Berlinale 2017 Diary #5
Kaurismäki, Lelio, Arslan.
Aki Kaurismäki's uneven but irresistibly amusing The Other Side of Hope, dedicated to the late film historian Peter von Bagh, plays like a sort of greatest hits compilation. As with Le Havre (2011), Kaurismäki's last and, frankly, stronger feature, Hope grapples with Europe's ongoing refugee crisis and, as with all of Kaurismäki's films, the palette, props and costumes are impeccably vintage—it's as if one of the vampires from Jim Jarmusch's Only Lovers Left Alive (2013) has designed the production. And of course, Kaurismäki's characters still deliver the deadliest deadpan in contemporary cinema.
As he emerges from a vast mound of coal, all we see of Khaled (Sherwan Haji) at first are the whites of his eyes. Once he showers off the black dust and finds a police station where he can formally request asylum, his story begins to take shape. In brief, he's lost nearly all his family, save the sister he's desperately seeking now, to a bomb and, as he emphasizes, it doesn't matter who dropped it on Aleppo, the Syrian army, the Russians, the Americans, ISIS. He's wound up in Finland pretty much by accident but places his hope in Finns' historical memory of their own displacement. When the Finnish let him down, he goes underground.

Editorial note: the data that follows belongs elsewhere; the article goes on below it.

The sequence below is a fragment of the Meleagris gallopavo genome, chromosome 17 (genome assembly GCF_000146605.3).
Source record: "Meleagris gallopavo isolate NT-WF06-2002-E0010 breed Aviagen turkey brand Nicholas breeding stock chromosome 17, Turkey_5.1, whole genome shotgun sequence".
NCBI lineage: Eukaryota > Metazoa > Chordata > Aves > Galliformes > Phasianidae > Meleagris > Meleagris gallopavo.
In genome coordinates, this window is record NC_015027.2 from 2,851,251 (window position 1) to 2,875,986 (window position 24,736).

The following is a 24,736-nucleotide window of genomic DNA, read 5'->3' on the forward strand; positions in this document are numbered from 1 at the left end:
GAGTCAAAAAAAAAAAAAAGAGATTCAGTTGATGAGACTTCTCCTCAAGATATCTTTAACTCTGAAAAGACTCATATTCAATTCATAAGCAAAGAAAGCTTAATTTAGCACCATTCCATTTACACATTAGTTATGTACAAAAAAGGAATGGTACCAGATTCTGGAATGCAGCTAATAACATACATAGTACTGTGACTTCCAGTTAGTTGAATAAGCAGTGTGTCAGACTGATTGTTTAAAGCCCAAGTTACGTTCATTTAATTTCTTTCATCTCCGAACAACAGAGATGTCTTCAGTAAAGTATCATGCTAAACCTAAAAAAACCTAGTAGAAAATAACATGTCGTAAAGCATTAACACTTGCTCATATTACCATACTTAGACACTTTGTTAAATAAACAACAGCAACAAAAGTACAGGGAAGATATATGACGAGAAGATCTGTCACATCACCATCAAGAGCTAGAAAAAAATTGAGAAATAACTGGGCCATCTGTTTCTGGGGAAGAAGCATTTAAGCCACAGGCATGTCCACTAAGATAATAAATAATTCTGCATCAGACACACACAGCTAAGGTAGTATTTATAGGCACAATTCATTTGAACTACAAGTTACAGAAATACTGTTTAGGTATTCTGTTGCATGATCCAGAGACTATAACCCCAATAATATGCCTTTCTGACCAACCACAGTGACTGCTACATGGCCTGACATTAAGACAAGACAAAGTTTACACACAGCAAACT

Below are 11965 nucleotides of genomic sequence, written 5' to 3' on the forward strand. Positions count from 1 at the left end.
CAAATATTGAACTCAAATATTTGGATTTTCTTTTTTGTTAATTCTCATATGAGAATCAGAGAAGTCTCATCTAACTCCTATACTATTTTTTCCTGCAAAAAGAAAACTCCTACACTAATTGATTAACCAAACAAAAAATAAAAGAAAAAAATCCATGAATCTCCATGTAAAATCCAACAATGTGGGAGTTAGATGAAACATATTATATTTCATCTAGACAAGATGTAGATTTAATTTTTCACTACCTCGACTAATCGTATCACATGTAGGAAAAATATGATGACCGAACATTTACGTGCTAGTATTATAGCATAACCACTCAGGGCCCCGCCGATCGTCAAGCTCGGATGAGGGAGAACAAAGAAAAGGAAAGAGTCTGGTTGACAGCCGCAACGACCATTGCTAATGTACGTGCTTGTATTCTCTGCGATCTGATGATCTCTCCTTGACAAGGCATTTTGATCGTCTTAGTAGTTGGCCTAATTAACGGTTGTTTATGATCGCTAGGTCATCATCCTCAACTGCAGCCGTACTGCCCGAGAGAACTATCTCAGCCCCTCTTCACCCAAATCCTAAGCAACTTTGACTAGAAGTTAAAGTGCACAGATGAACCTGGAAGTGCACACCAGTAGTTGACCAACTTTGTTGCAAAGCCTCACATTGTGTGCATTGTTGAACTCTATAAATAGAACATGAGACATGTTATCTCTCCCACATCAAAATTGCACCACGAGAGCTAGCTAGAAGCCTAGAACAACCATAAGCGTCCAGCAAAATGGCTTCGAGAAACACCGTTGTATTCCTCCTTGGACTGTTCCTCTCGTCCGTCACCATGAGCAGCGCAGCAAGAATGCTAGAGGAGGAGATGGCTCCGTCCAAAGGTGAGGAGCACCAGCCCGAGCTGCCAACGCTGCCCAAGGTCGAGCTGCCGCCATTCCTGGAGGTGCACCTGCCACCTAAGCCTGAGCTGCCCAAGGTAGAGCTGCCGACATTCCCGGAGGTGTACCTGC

On a parallel and seemingly unrelated track, Wikström (Sakari Kuosmanen), late 50s, maybe early 60s, leaves his wife, ditches his job selling men's shirts on the road, bets his savings in a superbly staged poker game and invests his winnings in what's got to be the most hopeless restaurant in all of Scandinavia. It's here, as we see in the scene that opens the trailer, that Khaled and Wikström meet.
Hilarity actually does ensue. So, too, do a few pauses for Kaurismäki's beloved rock 'n' roll and a bit of gang violence handled so clumsily you can't help but wonder if the amateurishness of these sequences is intentional, as if the thugs of the "Finland Liberation Army" deserve nothing more. The bottom line, though, is the solidarity of another one of Kaurismäki's ad hoc communities of what Khaled calls "good people." The Other Side of Hope is a little too spotty to go down as one of his best, but it's the Kaurismäki movie we need now.